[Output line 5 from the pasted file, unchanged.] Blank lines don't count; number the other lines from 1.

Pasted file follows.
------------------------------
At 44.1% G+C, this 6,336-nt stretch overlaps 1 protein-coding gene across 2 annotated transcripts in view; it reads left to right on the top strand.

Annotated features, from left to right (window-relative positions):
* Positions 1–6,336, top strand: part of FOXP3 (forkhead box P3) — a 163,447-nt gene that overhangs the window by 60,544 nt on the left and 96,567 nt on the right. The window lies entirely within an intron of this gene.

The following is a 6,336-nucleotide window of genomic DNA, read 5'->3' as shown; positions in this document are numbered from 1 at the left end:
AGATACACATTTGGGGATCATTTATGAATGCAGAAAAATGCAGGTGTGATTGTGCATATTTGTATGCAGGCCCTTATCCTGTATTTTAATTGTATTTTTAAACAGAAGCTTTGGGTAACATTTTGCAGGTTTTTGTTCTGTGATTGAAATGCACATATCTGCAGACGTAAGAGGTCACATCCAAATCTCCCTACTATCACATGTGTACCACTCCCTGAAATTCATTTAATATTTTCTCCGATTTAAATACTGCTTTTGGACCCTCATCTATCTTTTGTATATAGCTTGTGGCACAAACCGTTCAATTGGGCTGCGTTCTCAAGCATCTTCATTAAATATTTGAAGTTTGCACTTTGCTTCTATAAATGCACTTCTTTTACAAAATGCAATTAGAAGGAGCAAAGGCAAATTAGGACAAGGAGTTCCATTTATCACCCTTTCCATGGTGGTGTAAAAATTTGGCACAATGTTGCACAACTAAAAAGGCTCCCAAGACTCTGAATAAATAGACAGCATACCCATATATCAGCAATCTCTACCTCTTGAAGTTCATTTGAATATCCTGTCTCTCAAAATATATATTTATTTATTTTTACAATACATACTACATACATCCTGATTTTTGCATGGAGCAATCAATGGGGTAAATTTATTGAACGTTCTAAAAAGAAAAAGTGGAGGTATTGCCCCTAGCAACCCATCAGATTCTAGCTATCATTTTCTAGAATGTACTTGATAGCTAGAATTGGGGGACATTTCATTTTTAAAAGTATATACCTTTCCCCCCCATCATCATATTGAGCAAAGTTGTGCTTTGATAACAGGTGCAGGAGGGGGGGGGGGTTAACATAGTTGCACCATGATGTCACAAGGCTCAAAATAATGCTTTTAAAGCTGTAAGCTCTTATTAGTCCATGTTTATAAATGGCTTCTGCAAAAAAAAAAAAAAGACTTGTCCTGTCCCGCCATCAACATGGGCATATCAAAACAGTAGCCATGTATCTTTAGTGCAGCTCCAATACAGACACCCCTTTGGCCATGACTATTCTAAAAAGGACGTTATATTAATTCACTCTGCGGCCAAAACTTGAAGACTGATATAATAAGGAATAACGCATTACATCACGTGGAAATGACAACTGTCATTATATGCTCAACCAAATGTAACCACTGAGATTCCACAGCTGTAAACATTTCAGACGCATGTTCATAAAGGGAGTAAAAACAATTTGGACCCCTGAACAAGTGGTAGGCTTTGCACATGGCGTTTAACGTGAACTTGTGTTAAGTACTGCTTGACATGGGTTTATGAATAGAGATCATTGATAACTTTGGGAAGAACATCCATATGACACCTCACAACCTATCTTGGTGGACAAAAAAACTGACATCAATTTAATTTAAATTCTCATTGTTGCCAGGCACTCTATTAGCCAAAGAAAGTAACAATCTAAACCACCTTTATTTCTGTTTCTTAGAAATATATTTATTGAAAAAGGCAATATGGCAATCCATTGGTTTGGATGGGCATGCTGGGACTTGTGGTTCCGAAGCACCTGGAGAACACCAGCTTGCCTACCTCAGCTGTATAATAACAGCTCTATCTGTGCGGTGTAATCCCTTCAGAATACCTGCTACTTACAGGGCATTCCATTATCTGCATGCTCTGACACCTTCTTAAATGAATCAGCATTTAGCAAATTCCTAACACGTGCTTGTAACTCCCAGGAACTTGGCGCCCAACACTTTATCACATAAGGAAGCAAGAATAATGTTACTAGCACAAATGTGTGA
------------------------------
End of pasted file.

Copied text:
AGATACACATTTGGGGATCATTTATGAATGCAGAAAAATGCAGGTGTGATTGTGCATATTTGTATGCAGGCCCTTATCCTGTATTTTAATTGTATTTTTAAACAGAAGCTTTGGGTAACATTTTGCAGGTTTTTGTTCTGTGATTGAAATGCACATATCTGCAGACGTAAGAGGTCACATCCAAATCTCCCTACTATCACATGTGTACCACTCCCTGAAATTCATTTAATATTTTCTCCGATTTAAATACTGCTTTTGGACCCTCATCTATCTTTTGTATATAGCTTGTGGCACAAACCGTTCAATTGGGCTGCGTTCTCAAGCATCTTCATTAAATATTTGAAGTTTGCACTTTGCTTCTATAAATGCACTTCTTTTACAAAATGCAATTAGAAGGAGCAAAGGCAAATTAGGACAAGGAGTTCCATTTATCACCCTTTCCATGGTGGTGTAAAAATTTGGCACAATGTTGCACAACTAAAAAGGCTCCCAAGACTCTGAATAAATAGACAGCATACCCATATATCAGCAATCTCTACCTCTTGAAGTTCATTTGAATATCCTGTCTCTCAAAATATATATTTATTTATTTTTACAATACATACTACATACATCCTGATTTTTGCATGGAGCAATCAATGGGGTAAATTTATTGAACGTTCTAAAAAGAAAAAGTGGAGGTATTGCCCCTAGCAACCCATCAGATTCTAGCTATCATTTTCTAGAATGTACTTGATAGCTAGAATTGGGGGACATTTCATTTTTAAAAGTATATACCTTTCCCCCCCATCATCATATTGAGCAAAGTTGTGCTTTGATAACAGGTGCAGGAGGGGGGGGGGGTTAACATAGTTGCACCATGATGTCACAAGGCTCAAAATAATGCTTTTAAAGCTGTAAGCTCTTATTAGTCCATGTTTATAAATGGCTTCTGCAAAAAAAAAAAAAAGACTTGTCCTGTCCCGCCATCAACATGGGCATATCAAAACAGTAGCCATGTATCTTTAGTGCAGCTCCAATACAGACACCCCTTTGGCCATGACTATTCTAAAAAGGACGTTATATTAATTCACTCTGCGGCCAAAACTTGAAGACTGATATAATAAGGAATAACGCATTACATCACGTGGAAATGACAACTGTCATTATATGCTCAACCAAATGTAACCACTGAGATTCCACAGCTGTAAACATTTCAGACGCATGTTCATAAAGGGAGTAAAAACAATTTGGACCCCTGAACAAGTGGTAGGCTTTGCACATGGCGTTTAACGTGAACTTGTGTTAAGTACTGCTTGACATGGGTTTATGAATAGAGATCATTGATAACTTTGGGAAGAACATCCATATGACACCTCACAACCTATCTTGGTGGACAAAAAAACTGACATCAATTTAATTTAAATTCTCATTGTTGCCAGGCACTCTATTAGCCAAAGAAAGTAACAATCTAAACCACCTTTATTTCTGTTTCTTAGAAATATATTTATTGAAAAAGGCAATATGGCAATCCATTGGTTTGGATGGGCATGCTGGGACTTGTGGTTCCGAAGCACCTGGAGAACACCAGCTTGCCTACCTCAGCTGTATAATAACAGCTCTATCTGTGCGGTGTAATCCCTTCAGAATACCTGCTACTTACAGGGCATTCCATTATCTGCATGCTCTGACACCTTCTTAAATGAATCAGCATTTAGCAAATTCCTAACACGTGCTTGTAACTCCCAGGAACTTGGCGCCCAACACTTTATCACATAAGGAAGCAAGAATAATGTTACTAGCACAAATGTGTGA